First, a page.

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How much are Tanzanians paying for their food?

Waly Wane's picture

Let’s think together: Every Sunday the World Bank in Tanzania in collaboration with The Citizen wants to stimulate your thinking by sharing data from recent official surveys in Tanzania and ask you a few questions.

For many Tanzanians households, producing food for their family’s consumption remains their prime concern. About eight out of 10 Tanzanians are still involved in an agricultural activity, with only a marginal fraction of this production being commercialized. When Tanzanian households do something else, they generally earn just enough money to cover their food expenses. Other purchasing categories, such as housing and basic durable goods come a distant second, except for a few privileged households.

The importance of food for most Tanzanian households is highlighted by the following statistics:

  • In 2007, food counted on average for 62 per cent of the household’s consumption basket in Tanzania, while it was only 51 per cent in Ghana, 35 per cent in Botswana, 20 per cent in Brazil, and 18 per cent in Japan.
  • The budget share of food was inversely related to the household’s wealth, declining from 66 per cent for the poorest to 50 per cent for the wealthiest. It was also lower in urban centers (53 per cent) than in rural areas (65 per cent).
  • The average share of food in total consumption declined marginally, from 69.5 per cent to 66.6 per cent, between 2001 and 2007, reflecting the small decline in the poverty level during this period.

 

Consequently, food matters a lot for most Tanzanians households. Fortunately, food is expected to be relatively cheap in Tanzania thanks to its abundant domestic agricultural production and relatively easy access to global markets. As of October 2012, the price of maize (one of the main items in the food basket) was 20 and 51 per cent lower in Tanzania than in Kenya and Uganda respectively. The price of rice was also lower by 52 and 26 per cent. But these comparisons do not hold with other developing countries such as Ethiopia (where the maize price was 10 per cent lower than in Tanzania) or Vietnam (where the price of rice was 42 per cent cheaper).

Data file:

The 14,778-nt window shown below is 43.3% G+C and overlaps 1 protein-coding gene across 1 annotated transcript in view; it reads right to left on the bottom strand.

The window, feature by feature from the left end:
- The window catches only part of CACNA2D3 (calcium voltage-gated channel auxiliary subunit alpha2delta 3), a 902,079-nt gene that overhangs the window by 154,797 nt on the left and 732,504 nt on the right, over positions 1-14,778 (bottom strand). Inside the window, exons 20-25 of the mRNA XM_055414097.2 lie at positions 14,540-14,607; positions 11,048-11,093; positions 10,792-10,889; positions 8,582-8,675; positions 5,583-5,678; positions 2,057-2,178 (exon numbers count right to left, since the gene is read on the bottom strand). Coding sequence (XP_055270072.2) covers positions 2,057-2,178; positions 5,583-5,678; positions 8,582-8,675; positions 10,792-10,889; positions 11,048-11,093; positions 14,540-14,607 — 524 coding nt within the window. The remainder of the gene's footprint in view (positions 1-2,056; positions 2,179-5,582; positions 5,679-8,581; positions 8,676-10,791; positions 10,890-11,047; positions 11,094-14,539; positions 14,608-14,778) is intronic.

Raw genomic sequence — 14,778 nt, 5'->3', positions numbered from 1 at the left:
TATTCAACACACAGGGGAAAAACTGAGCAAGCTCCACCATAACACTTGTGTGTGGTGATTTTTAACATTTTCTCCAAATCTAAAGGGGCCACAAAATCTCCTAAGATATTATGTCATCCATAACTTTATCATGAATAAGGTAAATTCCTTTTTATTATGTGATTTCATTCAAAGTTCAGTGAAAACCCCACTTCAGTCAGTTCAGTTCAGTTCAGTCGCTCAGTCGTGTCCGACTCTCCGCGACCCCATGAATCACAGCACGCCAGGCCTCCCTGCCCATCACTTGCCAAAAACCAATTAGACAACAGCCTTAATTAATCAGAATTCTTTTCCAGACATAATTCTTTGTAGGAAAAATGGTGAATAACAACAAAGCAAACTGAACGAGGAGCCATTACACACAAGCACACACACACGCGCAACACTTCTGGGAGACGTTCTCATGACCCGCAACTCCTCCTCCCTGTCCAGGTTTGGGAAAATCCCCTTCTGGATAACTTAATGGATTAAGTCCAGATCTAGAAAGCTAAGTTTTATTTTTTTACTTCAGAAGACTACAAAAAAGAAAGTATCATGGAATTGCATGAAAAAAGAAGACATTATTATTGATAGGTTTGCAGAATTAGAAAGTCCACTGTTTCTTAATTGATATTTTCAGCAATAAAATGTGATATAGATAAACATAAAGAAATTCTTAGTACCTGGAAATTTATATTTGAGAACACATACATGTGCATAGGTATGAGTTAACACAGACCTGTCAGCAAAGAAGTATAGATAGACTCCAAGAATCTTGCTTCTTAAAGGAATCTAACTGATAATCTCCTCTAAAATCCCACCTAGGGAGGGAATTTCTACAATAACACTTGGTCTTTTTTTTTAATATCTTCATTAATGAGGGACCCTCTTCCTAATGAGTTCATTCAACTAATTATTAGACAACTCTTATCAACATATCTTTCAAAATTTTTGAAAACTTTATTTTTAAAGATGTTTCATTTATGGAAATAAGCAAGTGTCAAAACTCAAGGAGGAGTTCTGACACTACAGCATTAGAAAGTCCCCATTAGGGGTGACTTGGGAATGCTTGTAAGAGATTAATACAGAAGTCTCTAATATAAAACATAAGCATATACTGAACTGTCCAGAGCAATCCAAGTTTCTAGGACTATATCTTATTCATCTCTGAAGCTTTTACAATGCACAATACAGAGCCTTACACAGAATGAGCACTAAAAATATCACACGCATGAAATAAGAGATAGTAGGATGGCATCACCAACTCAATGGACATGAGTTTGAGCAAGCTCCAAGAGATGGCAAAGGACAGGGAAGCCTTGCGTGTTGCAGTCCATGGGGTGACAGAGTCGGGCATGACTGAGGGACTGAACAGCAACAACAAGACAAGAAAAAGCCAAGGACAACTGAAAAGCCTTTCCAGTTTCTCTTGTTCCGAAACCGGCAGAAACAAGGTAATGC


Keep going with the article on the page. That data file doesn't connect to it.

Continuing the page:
Perhaps the most intriguing element about food prices in Tanzania is that local consumer prices for maize and rice have increased by 39 per cent and 11 per cent respectively over the past 12 months, in sharp contrast with the trends observed in neighboring and world markets. Local and international prices have diverged significantly. Today, the price of one kilogram of rice is almost twice as high as in Vietnam, while both were approximately equal in mid-2008. At the current per capita level of income, the average Tanzanian is able to purchase approximately 500 kilograms of rice per year compared to over 2,000 kilograms in Vietnam.

All of this raises the following set of questions:

  • Is food by far the most important consumption category for most households in Tanzania?
  • According to the 2007 Household survey, an adult needs to consume the equivalent of Tsh20,000 per month to survive above the poverty level. At current prices, this could purchase approximately 10 kilograms of rice or 20 kilograms of maize. Are those quantities realistic?
  • Why have food prices continued to increase in Tanzania when they have declined or grown much slower in neighboring and world markets over the past 12 months?
  • If consumers are hurt by high food prices, producers may lose incentives with too low prices. What is the tradeoff and what should the Government do, if anything, about this?
  • Should international food trade be promoted to reduce divergence between local and world food prices?

 

*Note: The statistics cited here are based on the national and international price statistics compiled by the World Bank and FAO (http://www.foodsecurityportal.org/api/), and the 2007 Household Survey. All are publicly available.